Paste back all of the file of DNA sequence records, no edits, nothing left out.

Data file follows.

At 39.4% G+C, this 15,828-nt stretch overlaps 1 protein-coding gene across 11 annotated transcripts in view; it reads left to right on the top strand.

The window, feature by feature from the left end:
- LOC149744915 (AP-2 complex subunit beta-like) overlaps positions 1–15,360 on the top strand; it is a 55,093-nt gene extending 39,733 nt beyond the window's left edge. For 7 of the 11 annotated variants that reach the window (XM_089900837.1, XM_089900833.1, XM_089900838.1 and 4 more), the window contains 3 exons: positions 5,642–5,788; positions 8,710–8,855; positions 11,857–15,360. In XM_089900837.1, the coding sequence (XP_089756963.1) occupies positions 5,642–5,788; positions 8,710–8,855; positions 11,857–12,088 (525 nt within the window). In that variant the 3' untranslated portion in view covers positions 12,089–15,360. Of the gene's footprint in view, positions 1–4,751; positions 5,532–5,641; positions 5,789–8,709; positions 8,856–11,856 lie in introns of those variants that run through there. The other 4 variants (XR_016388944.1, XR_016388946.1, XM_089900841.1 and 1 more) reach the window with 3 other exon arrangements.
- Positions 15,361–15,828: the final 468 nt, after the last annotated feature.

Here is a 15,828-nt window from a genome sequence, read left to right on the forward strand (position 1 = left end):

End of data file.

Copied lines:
At 39.4% G+C, this 15,828-nt stretch overlaps 1 protein-coding gene across 11 annotated transcripts in view; it reads left to right on the top strand.

The window, feature by feature from the left end:
- LOC149744915 (AP-2 complex subunit beta-like) overlaps positions 1–15,360 on the top strand; it is a 55,093-nt gene extending 39,733 nt beyond the window's left edge. For 7 of the 11 annotated variants that reach the window (XM_089900837.1, XM_089900833.1, XM_089900838.1 and 4 more), the window contains 3 exons: positions 5,642–5,788; positions 8,710–8,855; positions 11,857–15,360. In XM_089900837.1, the coding sequence (XP_089756963.1) occupies positions 5,642–5,788; positions 8,710–8,855; positions 11,857–12,088 (525 nt within the window). In that variant the 3' untranslated portion in view covers positions 12,089–15,360. Of the gene's footprint in view, positions 1–4,751; positions 5,532–5,641; positions 5,789–8,709; positions 8,856–11,856 lie in introns of those variants that run through there. The other 4 variants (XR_016388944.1, XR_016388946.1, XM_089900841.1 and 1 more) reach the window with 3 other exon arrangements.
- Positions 15,361–15,828: the final 468 nt, after the last annotated feature.

Here is a 15,828-nt window from a genome sequence, read left to right on the forward strand (position 1 = left end):